Dear Friends and Neighbors,
We are only a couple weeks away from scheduled adjournment of the 60-day session on March 8. Soon, we will be taking final votes on bills that could affect your job, your business, your family and more. Silence is consent in Olympia. Now is the time we need to hear from you!
Join us for a telephone town hall!
I would like to invite you to join me, Rep. Carolyn Eslick and Sen. Keith Wagoner tonight for a telephone town hall beginning at 6 p.m. The community conversation, which is similar to a call-in radio format, will last an hour. We will take questions and provide an update on the 2018 legislative session.
To participate, you can call (425) 616-0578 beginning at 6 p.m. Once connected, you can listen in and press * (star) on your telephone keypad to ask questions. This is your opportunity to make your voice heard and let us know how you feel about the issues before us during the remaining days of the session.
State flush with money, but Democrats push for carbon tax, capital gains tax
Last Thursday, the Washington State Economic and Revenue Forecast Council released its quarterly revenue forecast. The General Fund-State (GF-S) revenue forecast has been increased by $647 million for the 2017-19 budget cycle and by $671 million for the 2019-21 budget cycle. That’s an additional $1.3 billion in additional revenue.
This is good news for the state and a significant increase in our revenue picture. Yet, it still doesn’t seem to be enough money to satisfy the spending desires of our Democratic counterparts.
Last week, Gov. Jay Inslee brought former U.S. Secretary of State John Kerry to Olympia to help him promote a carbon tax. The governor wants to tax carbon emissions by transportation fuels and power plants at $20 per metric ton (amended to $12 per metric ton by a Senate committee), beginning in July 2019. The tax would increase by 3.5 percent, plus inflation, each year after that. It is estimated to generate about $1.5 billion in new taxes per biennium. The governor’s own staff says consumers could expect to pay an additional 18 – 20 cents per gallon of gasoline as a result of the carbon tax, plus an increase of 5 – 10 percent in electricity and natural gas prices.
Capital gains income tax
Despite the fact that Washingtonians have repeatedly rejected an income tax, Democrats continue pushing for it. Last fall, the city of Seattle tried to enact a citywide income tax, but a court later invalidated it as unconstitutional. On Monday, the House Finance Committee passed House Bill 2967 along party lines, 6-5, with Republicans voting no. The measure would impose a 7 percent tax on capital gains income.
It is cleverly written and tempting, because the bill promises to reduce property taxes and increase income thresholds for senior citizens, persons with disabilities and veterans, beginning in 2021. However, with more than $1.3 billion from the new revenue forecast, my Republican colleagues and I believe we could provide immediate property tax relief this year that would help against the 2018 tax spike that is a result of McCleary education funding passed by the Legislature last year.
An amendment to provide that immediate property tax relief without the capital gains income tax was rejected by committee Democrats.
House Bill 2967 also picks winners and losers. It would increase taxes on one set of citizens to pay for decreased taxes for another set of citizens. Let’s also remember that once the Legislature imposes an income tax that begins at a higher income threshold, there’s little to stop that threshold from being reduced until most citizens qualify to pay state taxes on their income.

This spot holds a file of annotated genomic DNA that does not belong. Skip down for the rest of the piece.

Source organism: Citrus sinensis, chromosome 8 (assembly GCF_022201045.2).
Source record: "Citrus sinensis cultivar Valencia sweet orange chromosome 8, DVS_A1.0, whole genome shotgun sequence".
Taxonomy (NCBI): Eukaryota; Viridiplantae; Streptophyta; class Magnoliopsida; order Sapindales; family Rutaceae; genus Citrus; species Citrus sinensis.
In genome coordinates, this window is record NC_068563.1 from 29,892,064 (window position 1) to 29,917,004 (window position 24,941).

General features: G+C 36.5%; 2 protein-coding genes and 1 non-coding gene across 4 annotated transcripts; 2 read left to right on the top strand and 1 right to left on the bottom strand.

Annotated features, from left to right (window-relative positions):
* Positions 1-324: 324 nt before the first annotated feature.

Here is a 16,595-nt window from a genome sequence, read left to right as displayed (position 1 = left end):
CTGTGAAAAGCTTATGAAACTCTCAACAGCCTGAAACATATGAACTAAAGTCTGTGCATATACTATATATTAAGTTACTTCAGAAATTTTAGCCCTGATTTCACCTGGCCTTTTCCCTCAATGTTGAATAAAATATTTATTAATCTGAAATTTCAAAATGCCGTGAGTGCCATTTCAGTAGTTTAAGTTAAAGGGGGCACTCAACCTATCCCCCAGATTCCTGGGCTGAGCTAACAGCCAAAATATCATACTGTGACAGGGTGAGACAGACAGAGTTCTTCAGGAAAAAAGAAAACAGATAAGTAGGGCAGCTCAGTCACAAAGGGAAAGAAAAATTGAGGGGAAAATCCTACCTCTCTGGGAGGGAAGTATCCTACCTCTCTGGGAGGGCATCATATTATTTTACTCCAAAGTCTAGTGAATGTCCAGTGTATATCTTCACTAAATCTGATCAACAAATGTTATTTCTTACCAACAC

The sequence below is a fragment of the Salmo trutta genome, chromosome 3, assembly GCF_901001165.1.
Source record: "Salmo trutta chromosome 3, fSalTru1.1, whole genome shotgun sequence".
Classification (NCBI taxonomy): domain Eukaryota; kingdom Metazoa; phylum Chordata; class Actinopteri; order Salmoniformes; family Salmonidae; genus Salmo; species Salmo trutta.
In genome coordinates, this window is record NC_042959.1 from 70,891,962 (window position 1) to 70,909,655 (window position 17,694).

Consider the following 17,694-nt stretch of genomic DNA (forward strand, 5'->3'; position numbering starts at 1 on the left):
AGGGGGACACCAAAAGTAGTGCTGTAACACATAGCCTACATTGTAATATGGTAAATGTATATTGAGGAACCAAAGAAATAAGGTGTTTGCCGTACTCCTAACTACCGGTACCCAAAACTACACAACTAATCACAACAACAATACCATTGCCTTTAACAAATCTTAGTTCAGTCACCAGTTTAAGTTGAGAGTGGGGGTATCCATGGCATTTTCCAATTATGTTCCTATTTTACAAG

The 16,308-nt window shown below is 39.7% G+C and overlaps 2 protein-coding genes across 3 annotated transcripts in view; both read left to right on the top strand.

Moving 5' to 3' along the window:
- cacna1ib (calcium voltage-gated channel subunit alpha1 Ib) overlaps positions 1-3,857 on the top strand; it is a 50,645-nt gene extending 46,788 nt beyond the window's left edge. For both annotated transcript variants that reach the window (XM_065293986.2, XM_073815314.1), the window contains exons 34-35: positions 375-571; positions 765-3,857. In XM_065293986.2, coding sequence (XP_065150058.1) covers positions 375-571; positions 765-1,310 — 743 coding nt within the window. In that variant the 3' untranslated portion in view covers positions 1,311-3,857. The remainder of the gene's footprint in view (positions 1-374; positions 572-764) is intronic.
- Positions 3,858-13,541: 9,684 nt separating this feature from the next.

The bottom line: The state is already flush with money. We don’t need to increase taxes. Period!
It was only eight months ago the Legislature approved a two-year $43.7 billion state operating budget to carry us through June 30, 2019. This session is what we call a “supplemental budget year,” meaning the budgets we pass during this session should not be an entire re-write of the two-year budget adopted in June 2017.
A good rule of thumb for supplemental budgets was written in the 1990s by former Rep. Tom Huff who was the co-chair of the House Appropriations Committee. Huff wrote:
“A 1998 Supplemental Budget Request will be considered if:
- It is an unanticipated, unmanageable change in an entitlement program workload or caseload.
- It corrects a serious technical error in the original appropriation.
- It deals with an emergency.
- It addresses an opportunity that will not be available next biennium. “
This week, majority Democrats in the House and Senate released their budget proposals. While we are still sifting through the plans, initially it appears there are large spending increases in both that may go beyond the Huff elements. Rep. Bruce Chandler, ranking Republican on the House Appropriations Committee, issued a statement with concerns the plans increase state spending “at a rate much faster than statewide household incomes. This is shortsighted and unsustainable,” he added. You can read his statement here.
Watch my Legislative Video Update
Every two weeks during the legislative session, I record a video update with news and views from the Legislature. In my latest video, I discuss the house-of-origin floor cutoff, a heated debate about the marbled murrelet (which some think may be “Spotted Owl 2.0), and the carbon tax. Click here or on the photo below to watch my video.
I want to hear from you!
Again, please consider joining our 39th District telephone town hall tonight at 6 p.m. Information is at the top of this newsletter. You may also call, write or email my office. My contact information is below.
Thank you for allowing me the honor to serve and represent you!
In your service,